Implement Structured Data

So, the biggest three things that they want you to focus on are implementing structured data. Basically what this means is that it’s an HTML code in the backend of your site that gives more information to search engines, like what your site’s about, what the images are, when you posted it, who the author is, all of that good information.

Implement AMP

Next is implementing AMP and accelerating your mobile pages. Basically what this means is that it removes the CSS and your page is going to load instantly like this. You may notice it on your phone when you see the little circle and the lightning bolt. That’s an AMP page.

Featured Snippets

The next thing is focusing on Schema can help you fill in more featured snippets, which overall, means increased visibility. So, featured snippets. Let’s assume you’re searching for Portillo’s and you find the closest one to you. On that search page, you’ve got your Google Maps in front, you’ve got images, you’ve got a knowledge panel, and all that stuff is going to grab a consumer’s attention a lot faster than just having a link to the site.

URL Inspection

And, for those who want to get even deeper into this, focus on the new URL inspection. I can take YoutechAgency.com, throw it in this tool, which says my page is indexed—yes or no. My page has AMP—yes or no. If your page isn’t indexed, they’ll give you a list of reasons why and how to fix it. The same thing with AMP. So, it really prepares you with all the tools you need to really get your site up and going and to really not be scared of these changes. They really are trying to help you move along and drive more traffic to the site.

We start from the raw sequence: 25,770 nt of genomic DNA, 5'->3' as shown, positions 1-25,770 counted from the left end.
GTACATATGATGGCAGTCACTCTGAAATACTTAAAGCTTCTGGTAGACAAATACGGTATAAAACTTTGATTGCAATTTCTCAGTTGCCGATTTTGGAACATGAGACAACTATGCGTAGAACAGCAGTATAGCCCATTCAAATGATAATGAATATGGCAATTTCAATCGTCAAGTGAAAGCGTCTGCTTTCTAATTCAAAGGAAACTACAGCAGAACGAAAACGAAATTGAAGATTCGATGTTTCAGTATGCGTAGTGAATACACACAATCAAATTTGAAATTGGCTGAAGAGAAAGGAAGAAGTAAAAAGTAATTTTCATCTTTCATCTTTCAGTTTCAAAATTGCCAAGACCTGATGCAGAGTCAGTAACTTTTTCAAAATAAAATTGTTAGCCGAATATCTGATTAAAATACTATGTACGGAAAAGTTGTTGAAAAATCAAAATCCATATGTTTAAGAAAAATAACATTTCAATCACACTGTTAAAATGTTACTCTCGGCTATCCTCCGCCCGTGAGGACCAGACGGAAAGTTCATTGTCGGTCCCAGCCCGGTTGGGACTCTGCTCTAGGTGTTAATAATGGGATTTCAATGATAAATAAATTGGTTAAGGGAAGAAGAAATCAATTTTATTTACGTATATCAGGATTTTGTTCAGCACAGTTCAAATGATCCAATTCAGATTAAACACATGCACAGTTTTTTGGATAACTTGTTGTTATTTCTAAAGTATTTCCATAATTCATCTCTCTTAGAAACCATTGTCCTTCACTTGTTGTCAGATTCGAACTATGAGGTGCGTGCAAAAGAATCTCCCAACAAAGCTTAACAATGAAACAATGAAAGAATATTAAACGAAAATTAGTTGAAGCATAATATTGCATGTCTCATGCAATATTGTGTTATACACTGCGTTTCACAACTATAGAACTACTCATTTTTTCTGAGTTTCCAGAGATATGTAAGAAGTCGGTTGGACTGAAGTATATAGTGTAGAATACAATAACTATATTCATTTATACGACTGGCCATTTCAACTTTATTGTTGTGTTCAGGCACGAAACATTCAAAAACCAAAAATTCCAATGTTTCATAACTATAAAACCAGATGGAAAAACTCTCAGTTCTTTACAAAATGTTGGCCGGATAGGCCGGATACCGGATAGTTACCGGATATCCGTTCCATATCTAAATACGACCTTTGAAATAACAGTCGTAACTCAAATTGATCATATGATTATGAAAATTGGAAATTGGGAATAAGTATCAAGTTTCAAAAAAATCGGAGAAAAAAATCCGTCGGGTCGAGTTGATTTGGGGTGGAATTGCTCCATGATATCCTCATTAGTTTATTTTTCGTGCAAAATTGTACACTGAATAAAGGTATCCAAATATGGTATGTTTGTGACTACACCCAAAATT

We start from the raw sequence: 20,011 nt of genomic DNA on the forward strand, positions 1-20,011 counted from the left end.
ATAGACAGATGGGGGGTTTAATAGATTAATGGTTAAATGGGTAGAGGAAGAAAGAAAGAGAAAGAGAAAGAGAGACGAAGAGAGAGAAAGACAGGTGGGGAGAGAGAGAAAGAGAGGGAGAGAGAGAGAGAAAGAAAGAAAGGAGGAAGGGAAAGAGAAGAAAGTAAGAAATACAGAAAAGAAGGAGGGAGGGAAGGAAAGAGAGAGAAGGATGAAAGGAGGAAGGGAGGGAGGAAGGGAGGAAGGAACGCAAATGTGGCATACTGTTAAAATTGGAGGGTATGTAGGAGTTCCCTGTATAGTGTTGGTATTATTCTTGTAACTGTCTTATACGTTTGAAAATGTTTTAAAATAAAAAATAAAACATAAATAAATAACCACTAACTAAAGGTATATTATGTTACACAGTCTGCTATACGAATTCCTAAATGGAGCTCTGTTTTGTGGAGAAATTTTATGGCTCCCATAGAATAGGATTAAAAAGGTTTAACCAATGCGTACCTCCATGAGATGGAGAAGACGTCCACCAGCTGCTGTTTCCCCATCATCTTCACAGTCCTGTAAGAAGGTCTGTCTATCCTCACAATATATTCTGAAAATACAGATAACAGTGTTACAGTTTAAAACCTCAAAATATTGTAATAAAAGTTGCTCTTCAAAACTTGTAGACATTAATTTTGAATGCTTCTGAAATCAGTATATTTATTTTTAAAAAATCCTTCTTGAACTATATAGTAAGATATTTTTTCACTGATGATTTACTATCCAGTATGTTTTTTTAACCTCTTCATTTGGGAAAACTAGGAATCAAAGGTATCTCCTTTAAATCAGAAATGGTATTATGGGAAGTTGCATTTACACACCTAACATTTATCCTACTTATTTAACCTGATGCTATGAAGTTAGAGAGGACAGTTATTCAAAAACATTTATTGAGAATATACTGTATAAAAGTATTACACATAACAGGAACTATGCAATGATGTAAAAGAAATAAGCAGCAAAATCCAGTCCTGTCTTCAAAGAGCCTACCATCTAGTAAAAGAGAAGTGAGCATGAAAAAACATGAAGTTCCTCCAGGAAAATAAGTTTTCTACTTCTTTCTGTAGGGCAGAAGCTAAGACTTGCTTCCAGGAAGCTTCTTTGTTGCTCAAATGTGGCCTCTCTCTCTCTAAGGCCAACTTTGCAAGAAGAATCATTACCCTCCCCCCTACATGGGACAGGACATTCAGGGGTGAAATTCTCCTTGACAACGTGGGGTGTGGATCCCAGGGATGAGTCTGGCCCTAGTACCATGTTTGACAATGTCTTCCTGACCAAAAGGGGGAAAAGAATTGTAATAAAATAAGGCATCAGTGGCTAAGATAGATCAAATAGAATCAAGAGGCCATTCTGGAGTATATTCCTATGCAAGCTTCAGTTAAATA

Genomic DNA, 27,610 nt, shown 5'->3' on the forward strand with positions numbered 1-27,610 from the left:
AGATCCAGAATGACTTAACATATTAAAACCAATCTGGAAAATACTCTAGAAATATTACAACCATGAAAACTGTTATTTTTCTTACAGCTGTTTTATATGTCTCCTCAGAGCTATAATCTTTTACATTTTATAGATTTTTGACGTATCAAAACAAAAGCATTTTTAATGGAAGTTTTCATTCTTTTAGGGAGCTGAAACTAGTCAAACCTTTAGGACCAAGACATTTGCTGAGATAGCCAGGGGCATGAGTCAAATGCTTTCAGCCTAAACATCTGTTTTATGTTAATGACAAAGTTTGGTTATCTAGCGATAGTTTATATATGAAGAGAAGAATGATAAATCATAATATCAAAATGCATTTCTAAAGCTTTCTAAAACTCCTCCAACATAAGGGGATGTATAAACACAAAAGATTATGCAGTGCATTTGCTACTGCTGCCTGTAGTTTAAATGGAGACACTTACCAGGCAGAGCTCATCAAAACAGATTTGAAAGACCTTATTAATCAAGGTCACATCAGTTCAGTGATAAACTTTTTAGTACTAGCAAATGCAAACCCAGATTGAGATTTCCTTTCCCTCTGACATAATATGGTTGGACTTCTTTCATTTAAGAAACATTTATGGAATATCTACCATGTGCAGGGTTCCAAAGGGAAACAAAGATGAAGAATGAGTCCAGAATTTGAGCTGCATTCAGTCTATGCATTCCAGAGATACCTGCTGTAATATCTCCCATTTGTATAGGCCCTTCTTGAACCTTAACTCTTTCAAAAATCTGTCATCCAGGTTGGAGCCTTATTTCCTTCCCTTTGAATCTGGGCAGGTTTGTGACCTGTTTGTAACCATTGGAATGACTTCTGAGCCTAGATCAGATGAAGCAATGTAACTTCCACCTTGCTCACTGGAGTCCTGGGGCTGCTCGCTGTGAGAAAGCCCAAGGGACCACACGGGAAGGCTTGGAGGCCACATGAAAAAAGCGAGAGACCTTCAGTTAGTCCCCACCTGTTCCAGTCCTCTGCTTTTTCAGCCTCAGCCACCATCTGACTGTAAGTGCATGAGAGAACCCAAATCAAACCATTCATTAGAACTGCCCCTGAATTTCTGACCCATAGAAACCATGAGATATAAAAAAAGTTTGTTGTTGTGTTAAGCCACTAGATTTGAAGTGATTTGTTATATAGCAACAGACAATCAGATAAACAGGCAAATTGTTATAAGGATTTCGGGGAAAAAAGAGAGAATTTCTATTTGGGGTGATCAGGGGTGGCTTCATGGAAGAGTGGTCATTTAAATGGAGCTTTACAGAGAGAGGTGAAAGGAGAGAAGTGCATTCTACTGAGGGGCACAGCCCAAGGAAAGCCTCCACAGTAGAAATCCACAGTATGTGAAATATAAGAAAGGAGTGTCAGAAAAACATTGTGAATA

Mike: See why I brought the expert?

And again, going back to number one, these are small changes. These aren’t things you’re going to do on a huge scale all at one time, because that’s going to be a little bit crazy.

Eric: That’s true! And you want to really focus on your analytics when this happens. As you’re making these changes, you can make annotations in your analytics that basically say, “On November 18th, I fixed AMP plugins.” And then you can focus the analytics for the week after and notice how much your metrics increased or decreased. You can see what you did and how that affected traffic coming to the site.

Mike: And, last but not least, the third thing is that when possible, you want to consolidate.

Consolidate When Possible

Eric: Yes. This is the biggest thing we see. Big companies will come to us and say, “Hey, well, another marketing agency can accrue a website for every single town that we service or every country we serve.” And yeah, while that may help you a little bit when it comes to organization, the biggest impact is that when you have one great website, you have a better chance of ranking. Spreading your content into six websites is only going to hurt you in the long run. Having that in one easy, fast, reliable, and engaging website is going to drive your rank up higher, making it easier for people to find your information. When you drive people out to these other sites, you’re going to lose them because they won’t be able to find their way back to your original website. So, stop trying to rank for six websites. Just try to rank for one.

Mike: Yup, and honestly, your domain authority is going to be so much higher if you’re aggregating all that information into one site. If you’re trying to split all of that authority throughout maybe five or six different sites, they’re all going to be way down, rather than one big site ranking higher.

Eric: On top of that, all six websites are probably going to try to rank for the same keywords, which isn’t good. You just need that one website that has all your backlinks and all your keywords consolidated.

Mike: Thank you, guys! This is #WeBuildWednesdays episode 19: How Google Thinks About SEO.